by David Burcham, New Castle News
NEW CASTLE — Brian Rice wasn’t ready for college 25 years ago, opting instead for a stint in the Navy.
“I thought I’d do four years to get more discipline and save some money,” said the 1987 graduate of New Castle High School.
But his first tour of duty evolved into a military career that lasted a quarter century and took him to 60 countries on six continents.
As for college, he’s ready now.
Already a student in the adult degree completion program, studying community ministry at Geneva College, the former Red Hurricane basketball star also has decided to pursue another young man’s dream. At age 43, Brian will become the most senior junior in Golden Tornadoes’ basketball history when he suits up for the Nov. 16 opener in the Coaches vs. Cancer Tipoff tournament vs. Penn State Fayette.
Rice learned following tryouts recently that he was one of two walk-ons selected by coach Jeff Santarsiero.
Attending workouts with Geneva players for a month, Rice has already forged some strong relationships with his new teammates, who are young enough to be his sons. Rice’s 22-year-old daughter, Brittany, is a senior at Penn State-Behrend.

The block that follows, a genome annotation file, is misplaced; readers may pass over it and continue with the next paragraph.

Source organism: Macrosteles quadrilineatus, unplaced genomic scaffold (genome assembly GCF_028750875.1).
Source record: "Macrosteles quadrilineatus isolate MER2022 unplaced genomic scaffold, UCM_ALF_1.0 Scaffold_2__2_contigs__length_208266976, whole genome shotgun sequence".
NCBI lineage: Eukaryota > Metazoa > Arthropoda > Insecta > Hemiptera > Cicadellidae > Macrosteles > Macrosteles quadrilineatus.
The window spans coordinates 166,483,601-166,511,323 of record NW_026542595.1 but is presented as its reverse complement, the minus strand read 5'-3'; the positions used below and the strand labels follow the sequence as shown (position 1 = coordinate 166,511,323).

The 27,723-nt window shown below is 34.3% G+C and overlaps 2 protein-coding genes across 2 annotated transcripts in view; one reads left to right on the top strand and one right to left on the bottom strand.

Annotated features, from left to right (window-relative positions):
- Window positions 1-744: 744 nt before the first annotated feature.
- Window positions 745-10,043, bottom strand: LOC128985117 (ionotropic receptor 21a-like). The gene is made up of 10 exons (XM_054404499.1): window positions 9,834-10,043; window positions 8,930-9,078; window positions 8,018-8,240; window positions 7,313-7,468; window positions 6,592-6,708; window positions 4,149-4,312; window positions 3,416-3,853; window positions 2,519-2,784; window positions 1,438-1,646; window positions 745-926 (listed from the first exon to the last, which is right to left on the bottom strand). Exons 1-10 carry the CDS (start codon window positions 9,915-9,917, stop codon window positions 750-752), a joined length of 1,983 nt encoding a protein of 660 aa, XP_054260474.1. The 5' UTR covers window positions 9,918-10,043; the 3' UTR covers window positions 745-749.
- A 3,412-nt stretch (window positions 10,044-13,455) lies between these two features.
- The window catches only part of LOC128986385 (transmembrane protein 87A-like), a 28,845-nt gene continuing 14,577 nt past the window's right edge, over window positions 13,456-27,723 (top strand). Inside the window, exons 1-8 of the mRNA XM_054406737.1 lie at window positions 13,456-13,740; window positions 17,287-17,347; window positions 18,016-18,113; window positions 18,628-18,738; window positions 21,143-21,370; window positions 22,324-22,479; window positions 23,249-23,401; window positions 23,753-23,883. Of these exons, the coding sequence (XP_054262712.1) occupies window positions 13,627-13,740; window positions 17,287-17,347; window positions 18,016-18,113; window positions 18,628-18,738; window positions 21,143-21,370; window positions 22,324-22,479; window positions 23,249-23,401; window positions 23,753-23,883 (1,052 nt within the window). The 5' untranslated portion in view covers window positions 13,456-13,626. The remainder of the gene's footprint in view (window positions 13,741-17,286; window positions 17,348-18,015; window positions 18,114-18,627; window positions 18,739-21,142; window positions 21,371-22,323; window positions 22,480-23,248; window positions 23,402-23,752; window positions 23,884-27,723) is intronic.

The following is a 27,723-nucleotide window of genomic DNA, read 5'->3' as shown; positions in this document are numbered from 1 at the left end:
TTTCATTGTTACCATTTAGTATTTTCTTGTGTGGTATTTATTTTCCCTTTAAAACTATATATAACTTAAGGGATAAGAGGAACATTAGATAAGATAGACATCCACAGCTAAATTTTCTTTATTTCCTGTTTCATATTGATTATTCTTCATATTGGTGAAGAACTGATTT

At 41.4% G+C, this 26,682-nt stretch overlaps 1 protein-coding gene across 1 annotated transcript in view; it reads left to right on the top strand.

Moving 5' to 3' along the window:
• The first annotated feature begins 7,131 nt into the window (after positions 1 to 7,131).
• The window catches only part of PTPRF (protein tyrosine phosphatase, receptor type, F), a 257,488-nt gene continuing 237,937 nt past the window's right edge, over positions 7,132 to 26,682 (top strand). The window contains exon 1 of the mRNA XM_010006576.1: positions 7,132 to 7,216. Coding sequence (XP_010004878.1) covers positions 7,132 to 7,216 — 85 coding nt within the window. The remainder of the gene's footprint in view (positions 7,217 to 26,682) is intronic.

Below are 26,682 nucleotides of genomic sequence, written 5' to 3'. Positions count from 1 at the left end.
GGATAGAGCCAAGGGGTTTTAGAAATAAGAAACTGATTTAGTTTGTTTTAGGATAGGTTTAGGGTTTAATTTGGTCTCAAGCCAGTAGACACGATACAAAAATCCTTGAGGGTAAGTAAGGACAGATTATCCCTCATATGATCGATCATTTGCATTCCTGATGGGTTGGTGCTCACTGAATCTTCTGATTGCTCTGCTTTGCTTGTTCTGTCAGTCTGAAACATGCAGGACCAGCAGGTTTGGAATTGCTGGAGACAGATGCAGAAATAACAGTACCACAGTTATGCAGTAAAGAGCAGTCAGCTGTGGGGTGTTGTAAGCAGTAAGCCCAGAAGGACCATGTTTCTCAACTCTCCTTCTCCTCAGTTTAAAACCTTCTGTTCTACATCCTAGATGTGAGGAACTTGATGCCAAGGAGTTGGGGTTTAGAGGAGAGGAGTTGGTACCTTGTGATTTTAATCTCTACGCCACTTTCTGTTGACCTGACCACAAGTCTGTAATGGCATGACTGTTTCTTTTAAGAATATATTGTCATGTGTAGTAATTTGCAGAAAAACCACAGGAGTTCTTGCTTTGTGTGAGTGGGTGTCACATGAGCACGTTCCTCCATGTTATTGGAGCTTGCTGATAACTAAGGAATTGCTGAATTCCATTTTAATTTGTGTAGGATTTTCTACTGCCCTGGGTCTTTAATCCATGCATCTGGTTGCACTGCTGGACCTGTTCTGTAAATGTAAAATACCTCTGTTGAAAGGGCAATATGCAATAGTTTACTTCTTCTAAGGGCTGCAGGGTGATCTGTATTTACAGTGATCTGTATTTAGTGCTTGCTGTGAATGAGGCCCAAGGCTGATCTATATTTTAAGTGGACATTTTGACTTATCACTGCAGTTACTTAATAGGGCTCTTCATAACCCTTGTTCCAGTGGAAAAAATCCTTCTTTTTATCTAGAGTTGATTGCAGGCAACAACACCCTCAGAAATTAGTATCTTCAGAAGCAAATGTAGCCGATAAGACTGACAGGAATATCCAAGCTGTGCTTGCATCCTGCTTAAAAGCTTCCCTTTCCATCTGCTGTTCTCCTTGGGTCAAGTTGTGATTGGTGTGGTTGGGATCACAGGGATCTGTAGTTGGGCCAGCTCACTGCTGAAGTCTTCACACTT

NO AGE LIMIT
Santarsiero, 53, said there’s no age limit for playing Division III basketball. Players, aged 25 and 26, have tried out in the past.
“When you hear about a 43-year old wanting to play college basketball, you have some questions,” Santarsiero said.
“Are you sure?” is the first thing Santarsiero wanted to know from Rice.
“He served our country for 25 years. His personality and drive, the fact he wants to go back to school and finish his degree shows how serious he is.”
Santarsiero said Rice competed well during the initial practices. “We’ll just have to see if his knees are going to hold up. He’s got to ice them after every practice.”
“I’m not putting him on the team as a charity case,” Santarsiero said.
In high school Rice was 6-foot-2, 165-pound shooting guard. Flash forward 25 years and Rice is a 6-2, 200-pound versatile athlete, who believes he can contribute at the 1, 2 or 3 spots for the Golden Tornadoes.
PLANNING TO PLAY
Rice was a shooter while playing at New Castle High, but coach Don Ross helped him hone other aspects of his game.
Like his faith, Brian said his game has matured, too.
“I will rebound, play defense or whatever coach needs me to do.”
But make no mistake, Rice is not there to watch.
“I’m trying to get into the top seven of the rotation,” he said. “I may not be as fast as others, but nobody can outwork me,” Rice said. “And coach made it clear that whoever works the hardest will play.”
Because the basketball program graduated a lot of seniors, Santarsiero said “We’re going to be a different Geneva team and play a different style. We’ve got to create points from defensive pressure.
“Brian wants to play, but we’ll have to see how that factors out,” Santarsiero said. “I don’t make any promises.”
“He has to go through everything the others do.”
Rice understands and agrees. His teammates refer to Brian as “Chief,” which was his rank in the Navy.
“They show more respect when they see you doing everything they are doing,” Rice said.